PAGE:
As time progresses and technology evolves, the laws become outdated and useless in certain areas. With that in mind, the Financial Intelligence Centre Act (FICA) might be amended, broadening the scope of ‘accountable institutions’ under its purview. The change to this law inadvertently forced companies of all sizes to comply with the new regulations, thus increasing costs and burdens.
According to The Financial Action Task Force (FATF) Mutual Evaluation Report of South Africa in 2021, there are weaknesses in the South African Anti-Money Laundering and Counter Financing of Terrorism (AML/CFT) Regime. These weaknesses showcase that the existing regulations and legislation do not satisfy the requirements set in place by FATF. The critical deficiencies found were:
“More than a third of the global economy is headed for contraction in 2022 or 2023,” said The International Monetary Fund (IMF)’s economic counselor Pierre-Olivier Gourinchas in a blog post accompanying the fund’s latest report.
However, many factors have accelerated the phenomenon for South African business, including the pandemic. During that time, production had to come to a halt. That situation led to many companies shutting down either temporarily or, in the worst cases, permanently. Consequently, millions of South Africans lost their jobs. Furthermore, the cost of living in South Africa is increasing (upsurge in the prices of commodities and fuel), contributing to the inflation from which the country suffers.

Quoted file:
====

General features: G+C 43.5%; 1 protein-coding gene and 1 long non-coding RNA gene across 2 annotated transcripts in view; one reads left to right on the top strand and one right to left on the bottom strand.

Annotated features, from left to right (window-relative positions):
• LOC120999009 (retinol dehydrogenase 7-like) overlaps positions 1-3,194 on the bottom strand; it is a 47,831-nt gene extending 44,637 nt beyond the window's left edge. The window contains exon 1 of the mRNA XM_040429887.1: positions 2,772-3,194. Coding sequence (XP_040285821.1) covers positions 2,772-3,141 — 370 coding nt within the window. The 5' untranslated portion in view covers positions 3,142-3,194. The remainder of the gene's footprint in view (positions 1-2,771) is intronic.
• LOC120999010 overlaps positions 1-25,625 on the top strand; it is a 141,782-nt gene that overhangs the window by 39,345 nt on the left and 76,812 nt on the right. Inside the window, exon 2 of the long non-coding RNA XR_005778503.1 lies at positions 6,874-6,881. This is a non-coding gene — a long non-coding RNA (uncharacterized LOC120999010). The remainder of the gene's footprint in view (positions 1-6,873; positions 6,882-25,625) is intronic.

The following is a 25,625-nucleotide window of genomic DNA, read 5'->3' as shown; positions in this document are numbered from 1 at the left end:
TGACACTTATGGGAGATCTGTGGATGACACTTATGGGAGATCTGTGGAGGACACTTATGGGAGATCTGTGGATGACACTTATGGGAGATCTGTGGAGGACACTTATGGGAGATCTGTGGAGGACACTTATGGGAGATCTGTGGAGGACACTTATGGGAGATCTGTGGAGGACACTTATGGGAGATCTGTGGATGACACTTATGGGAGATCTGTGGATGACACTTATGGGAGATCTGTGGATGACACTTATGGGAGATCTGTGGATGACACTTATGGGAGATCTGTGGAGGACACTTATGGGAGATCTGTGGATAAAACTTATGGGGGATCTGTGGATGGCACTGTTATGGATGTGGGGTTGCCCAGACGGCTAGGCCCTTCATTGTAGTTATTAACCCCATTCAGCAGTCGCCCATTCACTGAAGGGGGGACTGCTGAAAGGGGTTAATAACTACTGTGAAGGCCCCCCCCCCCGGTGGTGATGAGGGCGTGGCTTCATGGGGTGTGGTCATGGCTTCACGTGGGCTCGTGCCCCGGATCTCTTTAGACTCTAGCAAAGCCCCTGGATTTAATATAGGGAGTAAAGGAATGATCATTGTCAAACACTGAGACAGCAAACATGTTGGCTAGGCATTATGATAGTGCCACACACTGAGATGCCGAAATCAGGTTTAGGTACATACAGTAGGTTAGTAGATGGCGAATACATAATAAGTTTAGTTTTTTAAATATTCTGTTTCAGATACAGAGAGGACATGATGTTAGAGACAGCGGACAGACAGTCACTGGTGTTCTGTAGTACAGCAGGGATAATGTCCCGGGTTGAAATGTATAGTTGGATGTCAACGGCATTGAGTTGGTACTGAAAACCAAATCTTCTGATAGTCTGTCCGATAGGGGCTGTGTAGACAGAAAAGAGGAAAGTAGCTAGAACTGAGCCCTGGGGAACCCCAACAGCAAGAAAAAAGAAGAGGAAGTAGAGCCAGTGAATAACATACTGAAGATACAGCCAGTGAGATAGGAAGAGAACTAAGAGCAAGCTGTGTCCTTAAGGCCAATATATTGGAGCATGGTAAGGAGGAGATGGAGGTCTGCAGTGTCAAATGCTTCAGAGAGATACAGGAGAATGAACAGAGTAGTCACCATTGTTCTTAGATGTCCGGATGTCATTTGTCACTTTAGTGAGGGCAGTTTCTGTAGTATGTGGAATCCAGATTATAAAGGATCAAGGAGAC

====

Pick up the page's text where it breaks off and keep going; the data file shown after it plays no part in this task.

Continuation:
What we are witnessing today in South Africa is a technical recession (defined as two consecutive quarters of negative gross domestic product (GDP) growth). Since the global financial crisis in 2008, the South African economy has declined. The events of the last couple of years have contributed to the decline in economic growth. This trend of erosion has led to jobless growth (created by struggling job creation). South Africa is going through the wringer right now, from the energy crisis to the lack of labor-intensive employment. The country looks at a full-blown recession in 2023 (the National Bureau of Economic Research defines it as “a significant decline in economic activity” lasting longer than a couple of months).
The recession in 2023 will hit every corner of the globe very hard. Some countries are already exhibiting symptoms, such as South Africa. Supply chain and procurement risks, disruptive technologies, and regulatory risks are hindering the organizational growth of South African business. However, it is still the third-largest economy on the continent and has remained relatively robust in these uncertain times.
Inside Telecom provides an extensive list of content covering all aspects of the tech industry. Keep an eye on our Technology section to stay informed and up-to-date with our daily articles.
In 2010, Qatar shocked the world when it won the right to host the World’s greatest sporting event. In contrast, the financial capability of Qatar was never in question. The main concern was the heat. Qatar has a very demanding climate, especially for the players. But the nation took it on as their biggest task […]
Stay tuned with our weekly newsletter on all telecom and tech related news.
© Copyright 2022, All Rights Reserved